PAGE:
Dr. Adam Durbin, Young Investigator: Neuroblastoma
Project title: Novel agents targeting EP300-regulated transcription in neuroblastoma
Project Funded: 2019-2021
Neuroblastoma is a pediatric tumor of the peripheral sympathetic nervous system, the nerves that comprise the nervous system outside of the brain and spinal cord. Neuroblastoma impacts nearly 700 children in the US each year. Current therapies for high-risk neuroblastoma contribute to a survival rate of only 50%. Unfortunately, even in those children that survive, treatment-induced long-term toxicities include deafness, cardiac insufficiency, infertility, and increased risk of second cancers.
Adam Durbin, MD, Ph.D. is a CureSearch Young Investigator conducting research at the St. Jude Children’s Research Hospital aiming to develop a new targeted therapy strategy for neuroblastoma. Dr. Durbin identified a protein (EP300) that is necessary for neuroblastoma growth. Upon identification of EP300 as a druggable target, Dr. Durbin worked to develop a novel, bioavailable compound that is able to selectively destroy EP300. During the course of his CureSearch project, Dr. Durbin will investigate this new compound’s ability to stop neuroblastoma growth. If successful, this project will not only offer an innovative treatment strategy for high-risk neuroblastoma, but has the potential to expand into other EP300-dependent pediatric tumors, including myeloid leukemia and rhabdomyosarcoma.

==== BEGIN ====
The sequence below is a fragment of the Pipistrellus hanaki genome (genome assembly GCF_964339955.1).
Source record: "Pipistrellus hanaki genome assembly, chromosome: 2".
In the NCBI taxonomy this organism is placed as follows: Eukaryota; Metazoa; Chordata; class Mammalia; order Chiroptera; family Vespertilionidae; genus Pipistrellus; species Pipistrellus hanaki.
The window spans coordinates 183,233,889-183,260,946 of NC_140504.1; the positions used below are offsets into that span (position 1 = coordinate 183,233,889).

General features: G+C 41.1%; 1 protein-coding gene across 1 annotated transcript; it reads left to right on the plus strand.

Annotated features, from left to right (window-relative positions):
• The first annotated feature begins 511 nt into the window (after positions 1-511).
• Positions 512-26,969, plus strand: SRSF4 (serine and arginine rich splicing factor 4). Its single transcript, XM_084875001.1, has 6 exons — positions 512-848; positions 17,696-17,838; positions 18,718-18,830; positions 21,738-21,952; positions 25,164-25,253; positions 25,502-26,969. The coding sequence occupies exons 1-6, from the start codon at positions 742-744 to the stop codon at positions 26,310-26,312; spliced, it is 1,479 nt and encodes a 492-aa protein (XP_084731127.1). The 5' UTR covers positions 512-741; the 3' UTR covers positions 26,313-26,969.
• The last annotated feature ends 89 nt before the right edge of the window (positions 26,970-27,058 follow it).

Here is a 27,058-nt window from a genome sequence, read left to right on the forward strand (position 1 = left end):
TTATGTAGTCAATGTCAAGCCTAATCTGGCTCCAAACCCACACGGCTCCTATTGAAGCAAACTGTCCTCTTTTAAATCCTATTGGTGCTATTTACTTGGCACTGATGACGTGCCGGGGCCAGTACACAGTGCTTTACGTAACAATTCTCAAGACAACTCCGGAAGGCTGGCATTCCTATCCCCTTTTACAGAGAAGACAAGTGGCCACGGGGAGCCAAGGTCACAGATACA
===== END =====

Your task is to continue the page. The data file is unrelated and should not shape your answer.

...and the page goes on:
“As both a scientist and pediatric oncologist, I am focused on developing new drugs for children with challenging-to-treat cancers,” said Dr. Durbin. “Funding from CureSearch for Children’s Cancer is critical to the early steps of our work to try to deal with these issues by developing less toxic, more effective therapies for children with cancer.”
Project Update: As of May 2020, Dr.Durbin has produced data to demonstrate that his target, EP300, is essential for the maintenance of neuroblastoma cell survival. He has also generated preliminary data indicating that his drug, which destroys the target EP300 by directing it toward degradation, reduces the growth of tumor cells in neuroblastoma xenograft models; these data strongly support EP300’s role as a therapeutic target in neuroblastoma and subsequent experiments will reveal the dosing that yields optimal tumor growth inhibition while limiting side-effects
This project was supported by a grant from Genentech.